# Gradient of a sum of indicators

EDITED w.r.t. whuber's comment: Say I have a function $\mathbb R^n \rightarrow \mathbb R$:

$$f(w_1,\ldots,w_n) = \frac{n^-\sum_{i\in I^-}w_ix_i}{n^+\sum_{i\in I^+}w_ix_i}$$

with fixed $x_i\in\mathbb R$ (data), $I^-$ the set of indexes with negative $w_ix_i$ and $n^-$ the number of negative $w_ix_i$ ($I^+$ and $n^+$ respectively constitute to positive values). The goal is to minimize this sum over weights $w = (w_1,\ldots,w_n), w\in\mathbb R^+$ possibly with constraints $w^L$ and $w^U$. The reason to include $n^-$ is to penalize not only large values of $w_ix_i$ but also the number of negative values.

My question is how can I compute function gradient at a given point: $\partial f/\partial w_i|_{w=w^0}$.

The difficulty here is with $n^-$ (which can be written as a sum of indicators $\sum_i 1\{w_ix_i < 0\}$). Is there any way of obtaining partial derivatives $\partial n^-/\partial w_i|_{w=w^0}$? If not how can I construct a function so that not only negative values are penalized but also the number of negative values?

• What is a "sum operand" and how is it related to the weights $w_i$ and the data $x_i$? Why not make $w_i$ arbitrarily large and negative when $x_i$ is positive and equal to zero otherwise? That would make $f$ arbitrarily large and negative. Surely, then, you must have in mind some constraints on the $w_i$: what are they? The partial derivatives do not exist at various points because $f$ is not differentiable everywhere. What, then are you trying to find a workaround for--the fact that $f$ is not differentiable? – whuber Jul 22 '15 at 19:01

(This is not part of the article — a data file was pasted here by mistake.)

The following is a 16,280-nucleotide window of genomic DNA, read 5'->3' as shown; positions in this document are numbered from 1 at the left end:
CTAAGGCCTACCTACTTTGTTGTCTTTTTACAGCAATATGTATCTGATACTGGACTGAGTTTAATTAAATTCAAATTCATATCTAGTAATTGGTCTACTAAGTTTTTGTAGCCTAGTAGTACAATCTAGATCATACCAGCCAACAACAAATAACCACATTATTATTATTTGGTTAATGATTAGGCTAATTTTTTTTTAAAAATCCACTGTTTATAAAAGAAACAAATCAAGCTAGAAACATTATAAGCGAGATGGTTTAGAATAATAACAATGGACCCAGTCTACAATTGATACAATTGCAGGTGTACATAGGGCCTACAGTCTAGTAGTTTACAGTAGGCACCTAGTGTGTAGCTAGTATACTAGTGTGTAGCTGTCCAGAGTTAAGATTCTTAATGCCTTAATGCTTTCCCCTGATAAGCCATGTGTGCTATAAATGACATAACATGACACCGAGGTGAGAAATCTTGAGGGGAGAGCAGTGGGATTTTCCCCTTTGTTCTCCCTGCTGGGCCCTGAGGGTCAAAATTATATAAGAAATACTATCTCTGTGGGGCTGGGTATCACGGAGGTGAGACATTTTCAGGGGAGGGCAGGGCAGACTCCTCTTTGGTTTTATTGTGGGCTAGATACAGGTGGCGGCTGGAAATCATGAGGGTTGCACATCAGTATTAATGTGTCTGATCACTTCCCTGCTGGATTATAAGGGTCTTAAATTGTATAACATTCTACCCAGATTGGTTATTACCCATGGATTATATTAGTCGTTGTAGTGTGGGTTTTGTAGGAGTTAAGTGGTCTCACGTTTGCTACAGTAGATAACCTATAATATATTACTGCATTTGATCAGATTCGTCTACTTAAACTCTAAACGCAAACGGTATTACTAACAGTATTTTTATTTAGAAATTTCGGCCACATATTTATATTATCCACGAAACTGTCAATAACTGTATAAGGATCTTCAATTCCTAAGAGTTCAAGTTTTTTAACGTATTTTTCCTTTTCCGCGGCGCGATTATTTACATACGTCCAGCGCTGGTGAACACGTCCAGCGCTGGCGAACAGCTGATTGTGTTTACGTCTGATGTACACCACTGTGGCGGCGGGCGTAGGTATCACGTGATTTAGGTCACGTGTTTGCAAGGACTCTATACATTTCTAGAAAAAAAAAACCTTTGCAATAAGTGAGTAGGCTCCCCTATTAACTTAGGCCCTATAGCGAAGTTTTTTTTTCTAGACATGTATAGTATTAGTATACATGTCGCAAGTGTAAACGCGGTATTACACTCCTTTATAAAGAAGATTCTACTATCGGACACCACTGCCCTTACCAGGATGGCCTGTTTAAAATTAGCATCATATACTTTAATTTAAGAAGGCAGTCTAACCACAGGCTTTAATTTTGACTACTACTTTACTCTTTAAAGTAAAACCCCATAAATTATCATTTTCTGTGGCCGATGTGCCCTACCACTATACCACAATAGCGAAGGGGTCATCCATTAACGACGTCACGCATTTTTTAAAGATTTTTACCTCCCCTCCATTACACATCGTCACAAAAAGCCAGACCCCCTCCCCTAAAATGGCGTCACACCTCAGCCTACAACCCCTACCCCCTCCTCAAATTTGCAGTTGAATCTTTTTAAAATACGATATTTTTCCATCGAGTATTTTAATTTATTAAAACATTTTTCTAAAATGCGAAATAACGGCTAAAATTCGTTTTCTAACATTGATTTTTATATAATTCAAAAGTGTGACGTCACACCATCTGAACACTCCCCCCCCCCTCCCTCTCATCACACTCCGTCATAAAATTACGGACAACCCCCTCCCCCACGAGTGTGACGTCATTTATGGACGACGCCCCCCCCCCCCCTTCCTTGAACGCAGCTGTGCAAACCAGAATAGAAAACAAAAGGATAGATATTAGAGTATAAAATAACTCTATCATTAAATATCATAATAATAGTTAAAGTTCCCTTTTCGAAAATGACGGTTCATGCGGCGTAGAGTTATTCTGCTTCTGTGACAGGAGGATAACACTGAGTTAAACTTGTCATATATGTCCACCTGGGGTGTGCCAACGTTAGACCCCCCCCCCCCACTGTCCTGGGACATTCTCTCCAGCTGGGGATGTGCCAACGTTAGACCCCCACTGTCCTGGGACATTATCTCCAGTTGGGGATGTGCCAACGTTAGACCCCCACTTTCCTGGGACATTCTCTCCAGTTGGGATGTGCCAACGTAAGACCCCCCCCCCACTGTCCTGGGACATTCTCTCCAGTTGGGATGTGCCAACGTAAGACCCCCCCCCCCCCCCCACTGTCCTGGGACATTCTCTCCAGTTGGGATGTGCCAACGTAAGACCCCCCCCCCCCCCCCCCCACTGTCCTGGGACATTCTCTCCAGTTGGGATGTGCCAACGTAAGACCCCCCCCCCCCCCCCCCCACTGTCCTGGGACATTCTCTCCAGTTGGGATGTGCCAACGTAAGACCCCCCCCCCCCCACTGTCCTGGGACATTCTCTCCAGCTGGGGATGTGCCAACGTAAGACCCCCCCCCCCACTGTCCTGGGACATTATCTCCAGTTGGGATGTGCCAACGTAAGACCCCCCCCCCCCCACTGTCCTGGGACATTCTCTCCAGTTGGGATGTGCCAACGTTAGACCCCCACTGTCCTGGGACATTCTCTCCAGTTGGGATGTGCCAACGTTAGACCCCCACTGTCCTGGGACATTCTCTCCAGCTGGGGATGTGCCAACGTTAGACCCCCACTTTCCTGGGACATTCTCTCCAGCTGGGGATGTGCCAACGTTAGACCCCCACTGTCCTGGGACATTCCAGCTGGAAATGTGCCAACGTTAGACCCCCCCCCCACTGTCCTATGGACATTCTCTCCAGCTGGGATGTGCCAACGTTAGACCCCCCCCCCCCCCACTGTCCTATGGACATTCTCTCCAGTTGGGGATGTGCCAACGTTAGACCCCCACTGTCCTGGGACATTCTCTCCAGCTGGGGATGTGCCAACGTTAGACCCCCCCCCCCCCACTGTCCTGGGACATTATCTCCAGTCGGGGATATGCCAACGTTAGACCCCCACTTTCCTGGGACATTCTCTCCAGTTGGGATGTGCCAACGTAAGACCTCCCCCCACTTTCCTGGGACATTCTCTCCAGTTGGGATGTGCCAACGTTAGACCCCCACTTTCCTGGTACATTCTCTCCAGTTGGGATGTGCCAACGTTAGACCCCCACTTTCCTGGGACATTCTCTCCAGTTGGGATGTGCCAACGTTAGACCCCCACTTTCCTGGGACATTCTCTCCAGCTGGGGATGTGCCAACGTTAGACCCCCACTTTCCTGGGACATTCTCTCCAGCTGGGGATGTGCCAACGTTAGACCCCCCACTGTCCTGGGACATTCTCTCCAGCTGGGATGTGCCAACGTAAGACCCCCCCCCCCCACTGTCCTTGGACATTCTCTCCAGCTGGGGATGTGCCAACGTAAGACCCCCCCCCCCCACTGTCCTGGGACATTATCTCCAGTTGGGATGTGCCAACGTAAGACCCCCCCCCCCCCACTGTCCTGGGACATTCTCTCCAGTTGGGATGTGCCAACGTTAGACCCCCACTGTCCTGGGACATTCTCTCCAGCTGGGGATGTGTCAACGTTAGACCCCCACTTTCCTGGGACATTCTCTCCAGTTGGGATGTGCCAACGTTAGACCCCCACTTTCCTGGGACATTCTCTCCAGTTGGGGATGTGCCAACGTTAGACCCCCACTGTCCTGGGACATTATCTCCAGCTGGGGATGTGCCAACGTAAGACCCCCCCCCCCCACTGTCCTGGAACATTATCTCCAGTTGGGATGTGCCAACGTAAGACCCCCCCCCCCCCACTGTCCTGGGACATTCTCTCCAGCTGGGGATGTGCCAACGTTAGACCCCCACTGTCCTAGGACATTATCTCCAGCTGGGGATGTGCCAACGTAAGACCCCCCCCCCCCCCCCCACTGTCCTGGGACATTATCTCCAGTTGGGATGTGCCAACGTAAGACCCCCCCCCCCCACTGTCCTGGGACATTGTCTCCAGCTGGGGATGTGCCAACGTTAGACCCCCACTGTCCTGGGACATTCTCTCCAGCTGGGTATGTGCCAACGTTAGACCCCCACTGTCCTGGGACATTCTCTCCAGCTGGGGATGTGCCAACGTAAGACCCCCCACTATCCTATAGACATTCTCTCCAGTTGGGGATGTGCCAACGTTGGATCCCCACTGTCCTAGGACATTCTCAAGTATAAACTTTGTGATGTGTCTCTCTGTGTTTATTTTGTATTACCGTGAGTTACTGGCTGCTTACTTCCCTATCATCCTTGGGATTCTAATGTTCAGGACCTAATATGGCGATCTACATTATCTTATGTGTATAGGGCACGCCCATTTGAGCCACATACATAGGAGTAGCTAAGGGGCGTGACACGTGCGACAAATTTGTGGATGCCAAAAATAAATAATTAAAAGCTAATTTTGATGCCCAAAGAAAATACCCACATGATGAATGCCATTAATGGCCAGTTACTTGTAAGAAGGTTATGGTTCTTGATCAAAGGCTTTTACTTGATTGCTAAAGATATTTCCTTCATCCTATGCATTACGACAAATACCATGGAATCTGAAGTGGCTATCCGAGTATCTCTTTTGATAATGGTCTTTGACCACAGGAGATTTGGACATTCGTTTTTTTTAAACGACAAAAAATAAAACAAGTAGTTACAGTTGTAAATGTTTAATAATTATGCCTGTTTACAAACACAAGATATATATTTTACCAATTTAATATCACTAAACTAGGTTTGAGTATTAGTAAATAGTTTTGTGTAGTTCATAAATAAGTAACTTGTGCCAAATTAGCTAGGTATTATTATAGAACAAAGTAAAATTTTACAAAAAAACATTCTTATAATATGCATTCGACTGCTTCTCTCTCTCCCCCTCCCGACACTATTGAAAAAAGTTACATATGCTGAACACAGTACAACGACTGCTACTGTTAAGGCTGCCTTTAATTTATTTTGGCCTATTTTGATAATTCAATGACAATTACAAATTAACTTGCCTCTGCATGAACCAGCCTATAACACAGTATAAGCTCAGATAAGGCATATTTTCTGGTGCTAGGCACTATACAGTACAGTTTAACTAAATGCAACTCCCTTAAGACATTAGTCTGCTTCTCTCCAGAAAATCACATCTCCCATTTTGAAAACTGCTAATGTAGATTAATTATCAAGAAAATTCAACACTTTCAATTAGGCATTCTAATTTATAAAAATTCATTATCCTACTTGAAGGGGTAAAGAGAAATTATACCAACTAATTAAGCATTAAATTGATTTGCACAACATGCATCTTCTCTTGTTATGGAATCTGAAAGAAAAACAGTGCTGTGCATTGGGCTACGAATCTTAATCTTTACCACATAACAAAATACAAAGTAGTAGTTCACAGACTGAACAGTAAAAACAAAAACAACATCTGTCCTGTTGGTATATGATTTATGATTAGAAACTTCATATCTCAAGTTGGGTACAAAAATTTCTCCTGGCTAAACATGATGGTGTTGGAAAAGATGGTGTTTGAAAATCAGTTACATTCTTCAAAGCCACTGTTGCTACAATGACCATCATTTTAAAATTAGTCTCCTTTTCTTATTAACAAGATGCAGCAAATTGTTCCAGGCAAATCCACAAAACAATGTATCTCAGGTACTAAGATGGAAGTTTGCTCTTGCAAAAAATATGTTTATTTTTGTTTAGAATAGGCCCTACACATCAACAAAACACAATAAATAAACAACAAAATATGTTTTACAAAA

• So the $x_i$ can be negative? I don't know what your real "objective" is. You should formulate a fairly smooth (differentiable) objective function which penalizes or prevents what you don't want. You could force negative $x_i$ values to have zero $w_i$ by use of an indicator constraint, which would introduce extra binary variables into your problem, and perhaps have a Mixed Integer Linear (?) Program, for which there is good free off the shelf software. You can get more guidance if you tell us at a more fundamental level what you're trying to accomplish with the optimization. – Mark L. Stone Jul 22 '15 at 20:37
• You need to decide what your constraints are on $w_i$. For instance lower and upper bounds, and maybe a constraint that they sum to 1. Those constraints are easy to incorporate in your optimization problem formulation. Then use an apropriate constrained optimization solver to solve it, Forget this gradient descent nonsense so popular on this board. – Mark L. Stone Jul 22 '15 at 20:41
• Yes $x_i$ can be negative. The fundamental problem is to construct a portfolio of different assets where $x_i$ are returns on asset $i$, usually $w^L = 0$ and $w^U$ a vector of positive values. Weights need not sum up to 1. What do you mean by "this gradient descent nonsense so popular on this board"? – danas.zuokas Jul 23 '15 at 6:36